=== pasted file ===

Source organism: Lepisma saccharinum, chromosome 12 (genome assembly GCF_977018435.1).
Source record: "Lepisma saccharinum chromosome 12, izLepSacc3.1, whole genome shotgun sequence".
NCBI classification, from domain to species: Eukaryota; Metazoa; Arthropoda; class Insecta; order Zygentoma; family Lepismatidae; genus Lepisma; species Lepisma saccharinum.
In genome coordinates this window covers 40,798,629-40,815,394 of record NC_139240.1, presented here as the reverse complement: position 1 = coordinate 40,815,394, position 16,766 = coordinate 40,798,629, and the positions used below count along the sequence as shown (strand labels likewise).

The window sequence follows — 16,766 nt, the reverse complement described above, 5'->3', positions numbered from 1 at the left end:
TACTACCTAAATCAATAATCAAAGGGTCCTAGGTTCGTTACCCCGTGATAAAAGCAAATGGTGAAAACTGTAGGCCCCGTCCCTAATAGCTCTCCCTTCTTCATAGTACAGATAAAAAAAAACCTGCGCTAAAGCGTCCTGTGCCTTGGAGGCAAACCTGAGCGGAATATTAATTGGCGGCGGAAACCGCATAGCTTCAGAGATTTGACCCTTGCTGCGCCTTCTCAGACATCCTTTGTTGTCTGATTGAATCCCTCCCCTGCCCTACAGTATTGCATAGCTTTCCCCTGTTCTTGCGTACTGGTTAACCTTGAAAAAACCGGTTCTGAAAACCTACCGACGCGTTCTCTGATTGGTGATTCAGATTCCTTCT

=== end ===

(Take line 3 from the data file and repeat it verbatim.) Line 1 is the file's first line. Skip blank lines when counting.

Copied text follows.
NCBI classification, from domain to species: Eukaryota; Metazoa; Arthropoda; class Insecta; order Zygentoma; family Lepismatidae; genus Lepisma; species Lepisma saccharinum.